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The leaves of the delphinium (lat. Delphinium) can look very different, depending on the variety. Some delphiniums have hand-shaped leaves, others are lobed in three parts or even very strongly dissected. What is common to all varieties, however, is that the leaves are very low on the perennial, with only the flower panicles at the top.

Try to keep delphinium leaves dry when watering

Leave leaves on the plant

When caring for delphiniums, you should be careful not to wet either the leaves or the flowers with water. On the one hand, the fine water droplets act as a kind of burning glass in strong sunlight and can cause burns. On the other hand, they also provide a welcome home for moisture-loving bacteria and fungi. Even when cutting back the faded parts in summer, you should only cut off the stems to just above the edge of the leaf. If you cut deeper (and remove leaves at the same time), it will be much more difficult for delphiniums to sprout again.

Identify disease in the leaves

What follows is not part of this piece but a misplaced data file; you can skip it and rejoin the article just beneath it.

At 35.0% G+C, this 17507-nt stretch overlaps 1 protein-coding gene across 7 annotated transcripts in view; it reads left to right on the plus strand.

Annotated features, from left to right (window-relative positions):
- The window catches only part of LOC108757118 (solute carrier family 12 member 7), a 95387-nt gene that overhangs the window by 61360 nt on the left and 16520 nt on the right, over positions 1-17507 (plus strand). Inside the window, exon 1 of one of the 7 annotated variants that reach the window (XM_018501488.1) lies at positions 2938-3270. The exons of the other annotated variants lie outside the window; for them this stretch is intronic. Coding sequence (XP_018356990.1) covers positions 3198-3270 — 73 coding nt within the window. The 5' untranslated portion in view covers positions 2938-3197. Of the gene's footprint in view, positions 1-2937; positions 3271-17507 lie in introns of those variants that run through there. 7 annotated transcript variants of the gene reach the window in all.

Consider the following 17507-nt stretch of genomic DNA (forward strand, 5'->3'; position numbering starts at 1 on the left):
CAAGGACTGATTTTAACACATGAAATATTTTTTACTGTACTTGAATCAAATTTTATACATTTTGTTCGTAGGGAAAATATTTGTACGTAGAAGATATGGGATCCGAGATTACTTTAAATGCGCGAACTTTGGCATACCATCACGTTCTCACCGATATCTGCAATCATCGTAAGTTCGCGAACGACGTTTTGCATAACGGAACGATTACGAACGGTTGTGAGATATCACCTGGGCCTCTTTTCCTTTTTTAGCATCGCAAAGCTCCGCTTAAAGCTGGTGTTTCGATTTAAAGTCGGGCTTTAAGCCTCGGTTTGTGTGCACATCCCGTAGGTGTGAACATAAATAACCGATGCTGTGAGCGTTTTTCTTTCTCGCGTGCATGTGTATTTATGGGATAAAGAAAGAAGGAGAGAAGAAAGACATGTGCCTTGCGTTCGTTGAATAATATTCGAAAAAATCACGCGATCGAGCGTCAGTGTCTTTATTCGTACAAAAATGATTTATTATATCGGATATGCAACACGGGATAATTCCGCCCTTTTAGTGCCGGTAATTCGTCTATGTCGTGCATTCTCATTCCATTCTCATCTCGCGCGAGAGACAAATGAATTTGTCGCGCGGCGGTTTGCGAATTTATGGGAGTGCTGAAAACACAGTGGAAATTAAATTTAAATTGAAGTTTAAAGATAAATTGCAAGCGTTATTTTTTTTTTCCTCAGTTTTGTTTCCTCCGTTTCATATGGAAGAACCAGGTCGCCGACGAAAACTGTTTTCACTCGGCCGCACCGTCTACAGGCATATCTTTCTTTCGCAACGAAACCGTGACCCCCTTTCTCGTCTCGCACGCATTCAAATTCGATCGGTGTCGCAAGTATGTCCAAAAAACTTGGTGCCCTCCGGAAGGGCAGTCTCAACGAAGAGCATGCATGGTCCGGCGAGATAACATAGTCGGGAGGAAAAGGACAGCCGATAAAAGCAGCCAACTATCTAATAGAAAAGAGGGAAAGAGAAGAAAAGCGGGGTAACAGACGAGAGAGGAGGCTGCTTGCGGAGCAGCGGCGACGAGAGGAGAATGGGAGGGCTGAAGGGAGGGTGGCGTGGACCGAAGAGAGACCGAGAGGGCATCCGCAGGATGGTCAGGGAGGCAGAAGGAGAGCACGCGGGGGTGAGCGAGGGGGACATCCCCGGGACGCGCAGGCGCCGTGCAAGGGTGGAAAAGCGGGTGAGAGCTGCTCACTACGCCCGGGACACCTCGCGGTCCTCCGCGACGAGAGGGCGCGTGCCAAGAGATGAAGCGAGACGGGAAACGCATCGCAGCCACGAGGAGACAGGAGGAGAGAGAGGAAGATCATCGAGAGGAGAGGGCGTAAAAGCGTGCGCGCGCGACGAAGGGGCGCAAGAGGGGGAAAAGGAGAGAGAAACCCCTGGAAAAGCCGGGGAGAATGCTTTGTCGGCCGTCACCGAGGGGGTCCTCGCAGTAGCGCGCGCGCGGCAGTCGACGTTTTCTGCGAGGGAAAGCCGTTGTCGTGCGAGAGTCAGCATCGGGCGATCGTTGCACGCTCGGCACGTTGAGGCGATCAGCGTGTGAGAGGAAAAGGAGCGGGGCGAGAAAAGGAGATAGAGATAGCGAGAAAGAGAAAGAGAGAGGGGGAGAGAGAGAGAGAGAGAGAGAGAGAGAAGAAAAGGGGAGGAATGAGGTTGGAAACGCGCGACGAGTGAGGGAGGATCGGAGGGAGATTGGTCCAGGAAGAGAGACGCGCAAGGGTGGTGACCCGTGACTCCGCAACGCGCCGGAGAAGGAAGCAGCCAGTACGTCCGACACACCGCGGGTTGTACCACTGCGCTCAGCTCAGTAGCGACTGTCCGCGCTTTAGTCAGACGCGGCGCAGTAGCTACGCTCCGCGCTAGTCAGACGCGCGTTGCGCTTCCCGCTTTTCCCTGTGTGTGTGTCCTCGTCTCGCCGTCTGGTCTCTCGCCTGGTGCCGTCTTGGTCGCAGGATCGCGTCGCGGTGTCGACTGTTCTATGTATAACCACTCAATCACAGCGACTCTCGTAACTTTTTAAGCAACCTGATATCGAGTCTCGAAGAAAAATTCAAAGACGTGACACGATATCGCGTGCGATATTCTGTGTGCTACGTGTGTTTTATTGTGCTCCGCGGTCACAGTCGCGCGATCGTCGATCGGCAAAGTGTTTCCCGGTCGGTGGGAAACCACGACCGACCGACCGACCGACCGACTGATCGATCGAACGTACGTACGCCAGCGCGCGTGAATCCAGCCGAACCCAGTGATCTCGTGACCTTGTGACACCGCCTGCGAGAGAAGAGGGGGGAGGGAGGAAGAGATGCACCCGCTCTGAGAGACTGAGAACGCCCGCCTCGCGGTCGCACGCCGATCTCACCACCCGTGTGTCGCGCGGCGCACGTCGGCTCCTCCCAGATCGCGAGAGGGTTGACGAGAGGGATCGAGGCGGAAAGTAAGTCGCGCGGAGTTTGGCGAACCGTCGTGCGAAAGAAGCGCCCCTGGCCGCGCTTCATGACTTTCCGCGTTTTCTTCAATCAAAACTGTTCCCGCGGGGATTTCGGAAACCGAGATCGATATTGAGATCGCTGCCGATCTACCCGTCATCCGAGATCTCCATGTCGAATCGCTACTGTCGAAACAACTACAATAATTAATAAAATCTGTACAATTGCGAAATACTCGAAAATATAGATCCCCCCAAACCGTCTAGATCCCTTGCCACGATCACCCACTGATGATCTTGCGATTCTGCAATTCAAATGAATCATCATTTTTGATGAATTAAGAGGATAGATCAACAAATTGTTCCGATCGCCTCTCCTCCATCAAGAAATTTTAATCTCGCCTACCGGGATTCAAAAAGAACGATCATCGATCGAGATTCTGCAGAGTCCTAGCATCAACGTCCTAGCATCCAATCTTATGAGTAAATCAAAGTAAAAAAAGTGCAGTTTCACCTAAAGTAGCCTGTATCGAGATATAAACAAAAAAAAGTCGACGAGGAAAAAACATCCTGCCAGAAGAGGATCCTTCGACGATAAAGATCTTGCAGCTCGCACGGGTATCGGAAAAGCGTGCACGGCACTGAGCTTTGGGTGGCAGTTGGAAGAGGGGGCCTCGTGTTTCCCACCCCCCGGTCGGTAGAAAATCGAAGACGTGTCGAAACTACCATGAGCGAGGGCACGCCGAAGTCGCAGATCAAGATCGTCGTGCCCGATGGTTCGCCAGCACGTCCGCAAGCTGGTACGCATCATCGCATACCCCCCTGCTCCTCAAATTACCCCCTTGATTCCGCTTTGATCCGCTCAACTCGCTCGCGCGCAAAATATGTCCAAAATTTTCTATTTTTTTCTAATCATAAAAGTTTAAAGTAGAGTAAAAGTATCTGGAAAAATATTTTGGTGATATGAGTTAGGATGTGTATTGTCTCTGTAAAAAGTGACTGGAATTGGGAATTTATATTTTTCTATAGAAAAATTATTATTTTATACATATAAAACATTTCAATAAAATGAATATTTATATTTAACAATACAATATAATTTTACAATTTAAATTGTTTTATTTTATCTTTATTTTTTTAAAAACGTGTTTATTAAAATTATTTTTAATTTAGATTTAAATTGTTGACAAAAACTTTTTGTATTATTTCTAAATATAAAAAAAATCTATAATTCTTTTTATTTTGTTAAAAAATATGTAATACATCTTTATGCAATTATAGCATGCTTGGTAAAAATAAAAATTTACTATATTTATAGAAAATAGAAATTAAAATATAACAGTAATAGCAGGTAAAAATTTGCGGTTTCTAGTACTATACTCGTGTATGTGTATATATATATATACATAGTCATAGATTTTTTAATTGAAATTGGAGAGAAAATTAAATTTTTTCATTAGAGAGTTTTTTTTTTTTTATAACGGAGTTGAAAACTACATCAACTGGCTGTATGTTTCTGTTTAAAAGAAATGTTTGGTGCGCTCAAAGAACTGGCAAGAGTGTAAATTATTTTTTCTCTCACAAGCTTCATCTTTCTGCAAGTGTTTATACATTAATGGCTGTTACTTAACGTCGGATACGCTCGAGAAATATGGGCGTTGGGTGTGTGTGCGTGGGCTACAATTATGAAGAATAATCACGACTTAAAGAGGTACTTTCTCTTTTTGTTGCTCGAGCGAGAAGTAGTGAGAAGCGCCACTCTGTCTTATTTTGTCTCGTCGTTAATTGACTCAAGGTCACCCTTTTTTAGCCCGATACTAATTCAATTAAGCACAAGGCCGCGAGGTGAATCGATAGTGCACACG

You can see from its leaves whether the delphinium is healthy or not. That is why we are presenting some clinical pictures and their treatment options at this point.

Leaves turn black

As soon as the leaves turn black and their surface bulges, the plant is infected with the bacterial pathogen Pseudomonas delphinii (also known as "bacterial blackness"). On the other hand, brownish to black spots, which later lead to complete discoloration, are an indication of leaf spot disease. Both diseases are highly contagious, which is why infected parts must be removed and disposed of immediately.

Leaves turn yellow

Yellow leaves, on the other hand, are less a sign of disease than a sign of deficiency. If the leaves of the delphinium turn yellow, there is a nutrient deficiency - which, however, can not only be caused by a lack of or insufficient fertilization, but also by root rot caused by waterlogging. However, if only the fertilization is missing, you can make up for it with liquid fertilizer that can be used quickly.

Leaves turn white or gray

Larkspur is very susceptible to powdery mildew, which mainly occurs on hot and dry days (and is therefore also popularly known as "fair weather fungus"). Affected leaves appear coated with white or gray flour. Immediately cutting back affected parts of the plant and preventive treatment with a decoction of herbs or milk helps against powdery mildew. As a rule, home remedies help very well with powdery mildew.

tips and tricks

For mildew treatment with milk, mix water (boiled and cooled) with full-fat UHT milk in a 1:1 ratio. Mist the plant with the mixture every two to four days on sunny days for at least two weeks.

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